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No correlation between thimerosal-containing vaccines and autism

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Commentary on thimerosal and autism in Denmark

Despite the consensus view that autism is a neurodevelopmental disorder originating during early fetal life and is probably due to a faulty genetic program for brain development, there is a widespread belief that affected children were "normal" at birth and later sustained an injury causing autism. The cluster of autism cases in Brick Township, New Jersey suggests an environmental factor. Although there are myriad other possibilities for an environmental toxin, many parents believe that vaccines caused autism in their children. Because of the coincidence of MMR vaccination (which is generally administered between 15 and 18 months of age) and autistic regression (which occurs in about one-quarter of children with autism), this vaccine has been implicated despite several epidemiologic studies that have failed to show a correlation between MMR and the incidence of autism. Moreover, many parents believe that MMR vaccine contains mercury. In point of fact, it never contained thimerosal, an organic mercurial compound used in other vaccines to prevent bacterial contamination. However, until recently a number of other vaccines contained mercury. At the behest of public health experts and the American Academy of Pediatrics, infants no longer receive thimerosal-containing vaccines with the exception of influenza ("flu shot"). It is expected that thimerosal will be phased out of the influenza vaccine in the near future.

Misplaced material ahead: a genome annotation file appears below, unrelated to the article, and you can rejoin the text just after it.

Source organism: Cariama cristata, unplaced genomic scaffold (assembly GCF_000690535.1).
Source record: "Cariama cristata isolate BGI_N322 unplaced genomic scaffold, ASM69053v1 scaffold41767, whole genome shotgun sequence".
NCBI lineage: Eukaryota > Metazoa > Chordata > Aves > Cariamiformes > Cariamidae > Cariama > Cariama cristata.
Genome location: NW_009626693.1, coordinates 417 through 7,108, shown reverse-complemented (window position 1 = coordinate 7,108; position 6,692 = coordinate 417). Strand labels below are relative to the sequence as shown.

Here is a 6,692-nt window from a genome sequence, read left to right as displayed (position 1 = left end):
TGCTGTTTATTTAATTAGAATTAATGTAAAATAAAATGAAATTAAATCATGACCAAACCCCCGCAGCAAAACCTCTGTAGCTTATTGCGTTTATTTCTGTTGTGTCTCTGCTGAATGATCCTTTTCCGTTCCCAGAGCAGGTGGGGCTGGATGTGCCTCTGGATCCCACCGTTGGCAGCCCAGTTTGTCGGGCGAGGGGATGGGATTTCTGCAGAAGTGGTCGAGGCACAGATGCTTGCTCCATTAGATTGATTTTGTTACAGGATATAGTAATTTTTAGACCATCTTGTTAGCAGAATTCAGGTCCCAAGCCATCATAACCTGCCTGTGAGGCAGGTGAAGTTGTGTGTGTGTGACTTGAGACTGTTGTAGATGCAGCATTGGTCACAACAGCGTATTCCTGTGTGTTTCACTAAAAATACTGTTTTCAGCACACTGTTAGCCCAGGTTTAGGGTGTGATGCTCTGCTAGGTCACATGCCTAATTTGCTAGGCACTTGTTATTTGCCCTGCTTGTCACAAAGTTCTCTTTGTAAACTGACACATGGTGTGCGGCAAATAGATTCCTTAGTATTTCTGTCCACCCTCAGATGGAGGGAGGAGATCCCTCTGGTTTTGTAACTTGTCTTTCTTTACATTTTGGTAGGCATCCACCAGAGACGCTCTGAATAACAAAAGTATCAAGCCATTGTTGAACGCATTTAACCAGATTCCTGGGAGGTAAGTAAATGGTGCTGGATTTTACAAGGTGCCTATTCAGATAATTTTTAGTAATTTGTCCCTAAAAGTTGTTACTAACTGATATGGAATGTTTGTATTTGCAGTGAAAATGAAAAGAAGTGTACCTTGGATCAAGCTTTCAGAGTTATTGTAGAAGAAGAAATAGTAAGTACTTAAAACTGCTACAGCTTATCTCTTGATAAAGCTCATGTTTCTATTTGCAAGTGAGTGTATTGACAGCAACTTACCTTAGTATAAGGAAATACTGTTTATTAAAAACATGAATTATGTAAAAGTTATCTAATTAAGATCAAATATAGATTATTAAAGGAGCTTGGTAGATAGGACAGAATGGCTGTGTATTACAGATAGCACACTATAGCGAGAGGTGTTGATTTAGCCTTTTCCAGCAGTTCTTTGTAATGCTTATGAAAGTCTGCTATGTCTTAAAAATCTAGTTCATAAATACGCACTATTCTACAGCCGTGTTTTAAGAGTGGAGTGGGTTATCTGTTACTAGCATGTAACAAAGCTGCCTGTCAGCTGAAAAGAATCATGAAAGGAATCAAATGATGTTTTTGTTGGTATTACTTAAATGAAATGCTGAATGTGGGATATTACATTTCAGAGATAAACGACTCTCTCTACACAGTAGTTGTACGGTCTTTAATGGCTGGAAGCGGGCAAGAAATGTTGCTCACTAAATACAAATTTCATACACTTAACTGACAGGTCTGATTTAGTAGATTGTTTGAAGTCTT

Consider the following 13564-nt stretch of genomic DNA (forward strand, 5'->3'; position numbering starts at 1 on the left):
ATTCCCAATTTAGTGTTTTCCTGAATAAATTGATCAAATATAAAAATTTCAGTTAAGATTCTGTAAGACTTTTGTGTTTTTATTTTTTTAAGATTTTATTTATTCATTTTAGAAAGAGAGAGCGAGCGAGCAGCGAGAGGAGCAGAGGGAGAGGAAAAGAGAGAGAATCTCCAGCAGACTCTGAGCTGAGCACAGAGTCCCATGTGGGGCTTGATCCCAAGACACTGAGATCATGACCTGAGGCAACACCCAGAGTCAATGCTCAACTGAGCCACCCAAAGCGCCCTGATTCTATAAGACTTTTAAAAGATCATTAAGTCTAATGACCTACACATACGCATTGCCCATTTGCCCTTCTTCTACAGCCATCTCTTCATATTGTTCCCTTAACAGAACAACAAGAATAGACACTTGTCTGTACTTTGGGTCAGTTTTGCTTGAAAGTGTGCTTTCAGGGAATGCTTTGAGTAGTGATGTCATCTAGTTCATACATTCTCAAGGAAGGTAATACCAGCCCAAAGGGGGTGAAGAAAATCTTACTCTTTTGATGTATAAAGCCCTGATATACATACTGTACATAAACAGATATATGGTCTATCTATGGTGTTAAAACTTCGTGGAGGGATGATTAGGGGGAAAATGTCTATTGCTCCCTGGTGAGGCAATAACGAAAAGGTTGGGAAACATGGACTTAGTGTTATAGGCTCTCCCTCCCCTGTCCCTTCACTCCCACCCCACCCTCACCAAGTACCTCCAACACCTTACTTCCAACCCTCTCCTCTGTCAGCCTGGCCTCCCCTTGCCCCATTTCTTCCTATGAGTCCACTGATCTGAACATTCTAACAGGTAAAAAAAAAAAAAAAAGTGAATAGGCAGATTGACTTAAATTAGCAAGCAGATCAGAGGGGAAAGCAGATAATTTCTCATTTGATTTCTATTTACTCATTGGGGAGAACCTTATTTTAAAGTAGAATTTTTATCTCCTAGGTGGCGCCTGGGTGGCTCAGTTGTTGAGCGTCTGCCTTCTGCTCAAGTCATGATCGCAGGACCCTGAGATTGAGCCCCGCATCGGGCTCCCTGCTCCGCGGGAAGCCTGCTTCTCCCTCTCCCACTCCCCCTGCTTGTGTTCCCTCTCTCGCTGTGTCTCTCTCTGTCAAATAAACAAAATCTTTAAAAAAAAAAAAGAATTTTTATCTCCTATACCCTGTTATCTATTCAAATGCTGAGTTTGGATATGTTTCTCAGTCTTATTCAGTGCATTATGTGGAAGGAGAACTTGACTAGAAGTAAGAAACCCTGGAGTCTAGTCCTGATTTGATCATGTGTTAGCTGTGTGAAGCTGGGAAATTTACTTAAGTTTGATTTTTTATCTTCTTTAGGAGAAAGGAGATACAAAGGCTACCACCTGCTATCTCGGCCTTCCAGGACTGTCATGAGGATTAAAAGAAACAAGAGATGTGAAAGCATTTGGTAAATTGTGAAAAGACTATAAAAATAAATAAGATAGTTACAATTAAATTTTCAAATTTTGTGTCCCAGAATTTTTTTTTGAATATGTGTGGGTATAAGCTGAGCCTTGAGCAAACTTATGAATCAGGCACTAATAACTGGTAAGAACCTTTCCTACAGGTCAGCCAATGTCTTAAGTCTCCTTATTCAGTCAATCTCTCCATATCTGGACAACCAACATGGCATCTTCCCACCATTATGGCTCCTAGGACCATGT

An article in the September 2003 issue of PEDIATRICS (published by the American Academy of Pediatrics) is abstracted below. Denmark has a universal system of health care and maintains complete registries of health status, including mental health disorders and immunization status. Researchers were able to track the incidence of autism in Denmark during the period, 1971-2000. Thimerosal was used in vaccines from 1971 through 1990. During this period, there was no increase in the incidence of autism. However, an increase in autism occurred between 1991 and 2000, during a period when thimerosal-containing vaccines were not used. These data are good evidence that thimerosal does not play a role in the incidence of autism.

Ronald Kallen, MD
September 25, 2003


Abstract of article in September 2003 issue of PEDIATRICS

Title: Thimerosal and the occurrence of autism: Negative ecological evidence from Danish population-based data.

Authors: Madsen KM, Lauritsen MB, Pedersen CB, Thorsen P, Plesner A-M, Andersen PH,, Mortensen PB

Publication: PEDIATRICS 2003 (September); 112(3):604-606.

Objective: It has been suggested that thimerosal, a mercury-containing preservative in vaccines, is a risk factor for the development of autism. We examined whether discontinuing the use of thimerosal-containing vaccines in Denmark led to a decrease in the incidence of autism.

Design: Analysis of data from the Danish Psychiatric Central Research Register recording all psychiatric admissions since 1971, and all outpatient contacts in psychiatric departments in Denmark since 1995.

Patients: All children between 2 and 10 years old who were diagnosed with autism during the period from 1971-2000.

Outcome measures: Annual and age-specific incidence for first day of recorded admission with a diagnosis of autism in children between 2 and 10 years old.

Results: A total of 956 children with a male-to-female ratio of 3.5:1 had been diagnosed with autism during the period from 1971-2000. There was no trend toward an increase in the incidence of autism during that period when thimerosal was used in Denmark, up through 1990. From 1991 until 2000 the incidence increased and continued to rise after the removal of thimerosal from vaccines, including increases among children born after the discontinuation of thimerosal.

Conclusion: The discontinuation of thimerosal-containing vaccines in Denmark in 1992 was followed by an increase in the incidence of autism. Our ecological data do not support a correlation between thimerosal-containing vaccines and the incidence of autism.

Abstract copyright 2003 by the American Academy of Pediatrics.

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This page last updated on 09/25/2003